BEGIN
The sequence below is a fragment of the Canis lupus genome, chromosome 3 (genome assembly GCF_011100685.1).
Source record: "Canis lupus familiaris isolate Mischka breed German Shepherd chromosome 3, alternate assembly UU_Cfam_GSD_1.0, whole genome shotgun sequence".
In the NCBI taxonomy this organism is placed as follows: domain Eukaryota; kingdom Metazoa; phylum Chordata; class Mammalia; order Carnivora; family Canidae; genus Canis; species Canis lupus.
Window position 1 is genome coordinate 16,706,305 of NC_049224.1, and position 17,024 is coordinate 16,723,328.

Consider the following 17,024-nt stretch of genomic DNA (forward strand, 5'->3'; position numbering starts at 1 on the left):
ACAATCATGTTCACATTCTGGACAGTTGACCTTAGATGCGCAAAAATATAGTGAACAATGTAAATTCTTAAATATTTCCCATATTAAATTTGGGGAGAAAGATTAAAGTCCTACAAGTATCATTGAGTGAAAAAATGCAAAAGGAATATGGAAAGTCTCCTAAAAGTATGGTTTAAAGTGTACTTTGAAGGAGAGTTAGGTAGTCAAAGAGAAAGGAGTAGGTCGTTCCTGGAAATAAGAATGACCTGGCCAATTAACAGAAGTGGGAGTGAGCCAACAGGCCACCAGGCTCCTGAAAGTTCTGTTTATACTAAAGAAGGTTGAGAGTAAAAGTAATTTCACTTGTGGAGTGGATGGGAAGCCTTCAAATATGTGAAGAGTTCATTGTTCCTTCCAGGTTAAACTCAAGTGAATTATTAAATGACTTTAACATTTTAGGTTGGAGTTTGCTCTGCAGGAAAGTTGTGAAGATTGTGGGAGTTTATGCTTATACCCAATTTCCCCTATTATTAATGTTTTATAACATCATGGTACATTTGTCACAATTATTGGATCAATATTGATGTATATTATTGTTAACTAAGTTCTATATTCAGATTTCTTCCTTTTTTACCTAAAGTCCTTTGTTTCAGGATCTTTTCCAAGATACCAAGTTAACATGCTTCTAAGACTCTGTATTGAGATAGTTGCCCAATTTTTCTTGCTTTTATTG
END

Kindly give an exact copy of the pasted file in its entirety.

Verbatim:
The sequence below is a fragment of the Canis lupus genome, chromosome 3 (genome assembly GCF_011100685.1).
Source record: "Canis lupus familiaris isolate Mischka breed German Shepherd chromosome 3, alternate assembly UU_Cfam_GSD_1.0, whole genome shotgun sequence".
In the NCBI taxonomy this organism is placed as follows: domain Eukaryota; kingdom Metazoa; phylum Chordata; class Mammalia; order Carnivora; family Canidae; genus Canis; species Canis lupus.
Window position 1 is genome coordinate 16,706,305 of NC_049224.1, and position 17,024 is coordinate 16,723,328.

Consider the following 17,024-nt stretch of genomic DNA (forward strand, 5'->3'; position numbering starts at 1 on the left):
ACAATCATGTTCACATTCTGGACAGTTGACCTTAGATGCGCAAAAATATAGTGAACAATGTAAATTCTTAAATATTTCCCATATTAAATTTGGGGAGAAAGATTAAAGTCCTACAAGTATCATTGAGTGAAAAAATGCAAAAGGAATATGGAAAGTCTCCTAAAAGTATGGTTTAAAGTGTACTTTGAAGGAGAGTTAGGTAGTCAAAGAGAAAGGAGTAGGTCGTTCCTGGAAATAAGAATGACCTGGCCAATTAACAGAAGTGGGAGTGAGCCAACAGGCCACCAGGCTCCTGAAAGTTCTGTTTATACTAAAGAAGGTTGAGAGTAAAAGTAATTTCACTTGTGGAGTGGATGGGAAGCCTTCAAATATGTGAAGAGTTCATTGTTCCTTCCAGGTTAAACTCAAGTGAATTATTAAATGACTTTAACATTTTAGGTTGGAGTTTGCTCTGCAGGAAAGTTGTGAAGATTGTGGGAGTTTATGCTTATACCCAATTTCCCCTATTATTAATGTTTTATAACATCATGGTACATTTGTCACAATTATTGGATCAATATTGATGTATATTATTGTTAACTAAGTTCTATATTCAGATTTCTTCCTTTTTTACCTAAAGTCCTTTGTTTCAGGATCTTTTCCAAGATACCAAGTTAACATGCTTCTAAGACTCTGTATTGAGATAGTTGCCCAATTTTTCTTGCTTTTATTG